My Victorian Novel: an edited collection
My Victorian Novel
Isobel Armstrong has lamented that the way we teach the Victorian novel, with enthusiasm and delight, is so different from the way we criticize it. I wonder if this is also partially true about the way we really read and experience Victorian novels, if there is a Wemmick-like division between the absorbed and happy reader, cozy and contented in the Castle, and the buttoned-up professor at the lectern or the laptop. Rereading Victorian fiction over time, for our classes or our scholarship, must at some level involve a relaxation of feeling, the evocation of memories, psychic immersion, and moral engagement––alongside critical distance, objectivity, or suspicion.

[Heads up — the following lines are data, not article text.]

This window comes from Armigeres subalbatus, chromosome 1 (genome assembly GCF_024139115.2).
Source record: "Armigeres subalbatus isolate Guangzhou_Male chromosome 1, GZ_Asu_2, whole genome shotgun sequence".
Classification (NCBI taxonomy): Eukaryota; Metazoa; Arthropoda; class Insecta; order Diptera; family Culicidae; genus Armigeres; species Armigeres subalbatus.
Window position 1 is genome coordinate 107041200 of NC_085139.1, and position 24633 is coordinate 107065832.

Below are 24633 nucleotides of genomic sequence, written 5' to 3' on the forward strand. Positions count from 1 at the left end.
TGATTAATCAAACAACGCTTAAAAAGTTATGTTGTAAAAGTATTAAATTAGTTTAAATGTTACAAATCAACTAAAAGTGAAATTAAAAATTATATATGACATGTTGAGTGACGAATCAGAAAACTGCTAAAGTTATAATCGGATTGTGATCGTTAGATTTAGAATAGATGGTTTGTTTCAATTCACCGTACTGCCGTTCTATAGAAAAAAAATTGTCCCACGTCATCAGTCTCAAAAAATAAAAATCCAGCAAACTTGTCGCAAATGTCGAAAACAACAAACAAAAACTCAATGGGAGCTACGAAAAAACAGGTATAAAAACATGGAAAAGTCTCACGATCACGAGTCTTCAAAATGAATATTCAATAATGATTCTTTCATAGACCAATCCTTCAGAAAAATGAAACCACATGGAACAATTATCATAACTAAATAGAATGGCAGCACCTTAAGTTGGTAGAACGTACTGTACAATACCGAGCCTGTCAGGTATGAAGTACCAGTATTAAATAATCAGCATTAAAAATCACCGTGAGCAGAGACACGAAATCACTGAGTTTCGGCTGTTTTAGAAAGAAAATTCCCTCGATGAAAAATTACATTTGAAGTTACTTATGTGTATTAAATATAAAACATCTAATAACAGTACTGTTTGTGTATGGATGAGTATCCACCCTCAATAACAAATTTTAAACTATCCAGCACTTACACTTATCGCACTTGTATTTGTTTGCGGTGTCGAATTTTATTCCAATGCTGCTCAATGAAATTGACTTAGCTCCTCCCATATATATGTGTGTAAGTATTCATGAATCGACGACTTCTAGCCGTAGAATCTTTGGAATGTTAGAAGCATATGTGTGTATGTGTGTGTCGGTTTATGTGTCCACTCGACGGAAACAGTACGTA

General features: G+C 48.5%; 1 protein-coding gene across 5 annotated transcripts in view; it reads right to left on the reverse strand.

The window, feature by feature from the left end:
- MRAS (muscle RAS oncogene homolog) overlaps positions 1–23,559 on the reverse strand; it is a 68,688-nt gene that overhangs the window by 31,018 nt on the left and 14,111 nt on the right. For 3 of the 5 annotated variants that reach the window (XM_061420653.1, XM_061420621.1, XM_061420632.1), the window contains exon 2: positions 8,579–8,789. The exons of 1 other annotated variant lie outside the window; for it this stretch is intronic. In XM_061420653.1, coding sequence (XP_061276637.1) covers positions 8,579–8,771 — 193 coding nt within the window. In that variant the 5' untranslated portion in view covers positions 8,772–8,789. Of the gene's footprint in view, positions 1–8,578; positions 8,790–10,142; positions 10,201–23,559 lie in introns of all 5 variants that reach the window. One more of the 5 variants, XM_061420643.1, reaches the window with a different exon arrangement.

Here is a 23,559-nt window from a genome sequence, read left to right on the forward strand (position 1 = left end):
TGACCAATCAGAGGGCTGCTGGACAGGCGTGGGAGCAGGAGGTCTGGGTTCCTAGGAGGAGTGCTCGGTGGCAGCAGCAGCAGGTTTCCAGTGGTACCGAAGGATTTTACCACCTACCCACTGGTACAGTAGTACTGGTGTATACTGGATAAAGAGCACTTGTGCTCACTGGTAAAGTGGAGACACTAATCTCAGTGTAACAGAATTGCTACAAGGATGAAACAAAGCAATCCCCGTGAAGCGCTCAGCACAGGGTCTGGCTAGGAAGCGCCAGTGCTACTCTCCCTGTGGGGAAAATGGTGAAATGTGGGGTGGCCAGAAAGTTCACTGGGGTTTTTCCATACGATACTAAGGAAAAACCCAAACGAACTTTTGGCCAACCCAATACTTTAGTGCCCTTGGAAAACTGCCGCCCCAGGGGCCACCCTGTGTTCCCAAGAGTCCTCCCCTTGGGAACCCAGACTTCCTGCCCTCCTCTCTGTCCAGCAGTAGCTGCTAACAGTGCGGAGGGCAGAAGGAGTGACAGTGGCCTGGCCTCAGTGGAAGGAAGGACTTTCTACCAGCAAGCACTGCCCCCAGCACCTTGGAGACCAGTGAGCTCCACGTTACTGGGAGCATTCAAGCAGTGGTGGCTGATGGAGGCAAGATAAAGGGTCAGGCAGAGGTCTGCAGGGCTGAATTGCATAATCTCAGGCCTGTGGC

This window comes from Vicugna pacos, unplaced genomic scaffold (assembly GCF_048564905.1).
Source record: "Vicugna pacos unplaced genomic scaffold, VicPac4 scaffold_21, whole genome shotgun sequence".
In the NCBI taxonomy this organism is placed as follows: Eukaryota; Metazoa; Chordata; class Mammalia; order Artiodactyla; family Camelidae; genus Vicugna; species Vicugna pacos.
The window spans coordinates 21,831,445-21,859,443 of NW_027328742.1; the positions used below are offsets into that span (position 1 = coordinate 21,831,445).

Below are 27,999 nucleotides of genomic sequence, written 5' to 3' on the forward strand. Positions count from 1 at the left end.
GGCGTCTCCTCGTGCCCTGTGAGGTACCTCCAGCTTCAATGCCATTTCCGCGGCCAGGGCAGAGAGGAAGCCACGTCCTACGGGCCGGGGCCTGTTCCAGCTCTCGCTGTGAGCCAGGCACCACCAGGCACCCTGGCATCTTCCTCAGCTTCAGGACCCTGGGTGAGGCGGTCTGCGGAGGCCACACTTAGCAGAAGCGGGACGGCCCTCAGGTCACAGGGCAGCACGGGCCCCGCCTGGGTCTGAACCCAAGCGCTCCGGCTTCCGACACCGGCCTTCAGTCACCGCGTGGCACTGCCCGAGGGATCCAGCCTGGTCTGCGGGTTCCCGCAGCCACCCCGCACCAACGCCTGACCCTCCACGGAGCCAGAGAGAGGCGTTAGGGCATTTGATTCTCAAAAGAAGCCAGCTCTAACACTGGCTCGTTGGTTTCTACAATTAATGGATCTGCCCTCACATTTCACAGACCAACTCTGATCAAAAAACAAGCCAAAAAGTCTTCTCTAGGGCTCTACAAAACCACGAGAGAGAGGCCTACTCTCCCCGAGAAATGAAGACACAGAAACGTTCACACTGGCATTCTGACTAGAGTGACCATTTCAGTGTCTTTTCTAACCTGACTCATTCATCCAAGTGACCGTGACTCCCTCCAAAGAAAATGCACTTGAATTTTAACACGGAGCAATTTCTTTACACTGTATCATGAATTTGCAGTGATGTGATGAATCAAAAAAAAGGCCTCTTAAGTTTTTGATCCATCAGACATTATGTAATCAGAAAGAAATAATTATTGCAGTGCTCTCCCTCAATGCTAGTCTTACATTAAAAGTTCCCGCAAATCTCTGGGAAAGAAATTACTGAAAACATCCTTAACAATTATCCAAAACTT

Without abandoning the stance of the academic literary critic, footnotes and all, I am looking for essays that permit an introspective mood. Once we have talked about a novel “objectively,” in terms of social facts or ideology or history, it may still remain quite unknown. I welcome critical and personal reflections on your relationship over time with a novel that has become entwined with your own history, or one whose mystery deepens upon each re-reading. This collection will explore how works from the past may remain “psychologically alive,” as Bachelard has written, so that it feels you are never finished reading them. I welcome experimental or creative criticism, reading memoirs, essays on pedagogy, subjective or reparative readings, close or formal readings, character analysis, and meditations on rereading. Abstracts or completed essays of any length, and a c.v., to Annette R. Federico, firstname.lastname@example.org.